BOSTON, Nov 13 (Reuters) - Debt issued on behalf of a bankrupt airline has turned into one of the unlikeliest winners on the U.S. municipal bond market.
Municipal bonds issued for bankrupt American Airlines that once traded for less than 20 cents on the dollar have taken flight over the past year, scoring big-ticket gains for a handful of U.S. municipal bond fund managers.
And now, especially after the U.S. Department of Justice cleared the way for American to merge with US Airways Group Inc to become the world's largest airline, the prices on secured and unsecured American muni bonds on Wednesday continued to rally.
The merger, now expected to close in the first half of December, is central to American's effort to emerge from a two-year bankruptcy process.
The price of muni bonds issued on behalf of the airline in 1993, for example, rose to $1.15 on Wednesday, well above a low of 16 cents on the dollar in late December 2011, a month after American filed for bankruptcy protection.
One of the biggest winners is John Miller, portfolio manager of the $7.3 billion Nuveen High-Yield Municipal Bond Fund . In May 2012, he began buying unsecured American bonds at a large discount to their face value, according to Lipper Inc data and disclosures made by the fund.
The Nuveen Fund at the end of October 2012 held more than $100 million worth of American-related municipal bonds. Since then, prices on some of those bonds climbed more than 60 percent.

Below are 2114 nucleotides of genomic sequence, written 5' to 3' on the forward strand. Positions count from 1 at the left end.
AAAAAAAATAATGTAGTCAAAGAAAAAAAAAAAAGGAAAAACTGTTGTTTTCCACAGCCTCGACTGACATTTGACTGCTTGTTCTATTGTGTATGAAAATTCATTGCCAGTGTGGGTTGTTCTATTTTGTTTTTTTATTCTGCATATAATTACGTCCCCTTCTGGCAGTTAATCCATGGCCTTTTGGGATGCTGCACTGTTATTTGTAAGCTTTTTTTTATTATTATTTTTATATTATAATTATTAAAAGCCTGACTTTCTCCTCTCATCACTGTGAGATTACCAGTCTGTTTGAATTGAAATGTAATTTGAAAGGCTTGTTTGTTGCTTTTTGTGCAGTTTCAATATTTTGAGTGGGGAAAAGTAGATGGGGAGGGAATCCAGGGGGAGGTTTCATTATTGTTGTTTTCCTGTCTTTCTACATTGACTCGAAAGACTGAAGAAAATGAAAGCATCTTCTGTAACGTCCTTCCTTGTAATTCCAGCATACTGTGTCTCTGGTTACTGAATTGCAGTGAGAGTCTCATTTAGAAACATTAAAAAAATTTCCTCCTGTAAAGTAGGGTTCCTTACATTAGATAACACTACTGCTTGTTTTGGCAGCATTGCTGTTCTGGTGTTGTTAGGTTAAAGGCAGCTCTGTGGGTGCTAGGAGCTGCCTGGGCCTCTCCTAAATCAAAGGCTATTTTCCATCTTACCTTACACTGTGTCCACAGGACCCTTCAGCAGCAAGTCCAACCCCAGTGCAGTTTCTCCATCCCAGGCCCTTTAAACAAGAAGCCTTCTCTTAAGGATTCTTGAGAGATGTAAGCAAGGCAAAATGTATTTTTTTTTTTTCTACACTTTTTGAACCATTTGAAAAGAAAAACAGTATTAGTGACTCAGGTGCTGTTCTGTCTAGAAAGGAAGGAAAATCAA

The Nuveen fund is down 4.45 percent in 2013, but it is outperforming 76 percent of the funds in the high yield municipal category, according to Morningstar Inc. Miller was not immediately available to comment.
Nuveen funds have been among the biggest buyers of about $1.5 billion in bonds deemed unsecured in American's bankruptcy proceeding. Unsecured bonds are especially risky because they're not backed by equipment, a revenue source or real estate, but only by the promise of the corporation to repay. The bonds typically were used to finance American's terminal improvements at airports in Chicago, Dallas and New York, for example.
The Oppenheimer Rochester Fund Municipals also owns the debt of American and other airlines, but the bonds are backed by a security interest in airport terminals and maintenance facilities.
"These bonds offer investors valuable collateral," the fund said in a disclosure to investors. And it cited how in late 2012, bonds secured by the terminal at John F. Kennedy International Airport were paying off after parent AMR Corp missed debt payments.
The $6.5 billion Rochester Fund Municipals' largest holding at the end of September were bonds backed by American Airlines, accounting for 5.6 percent of the portfolio.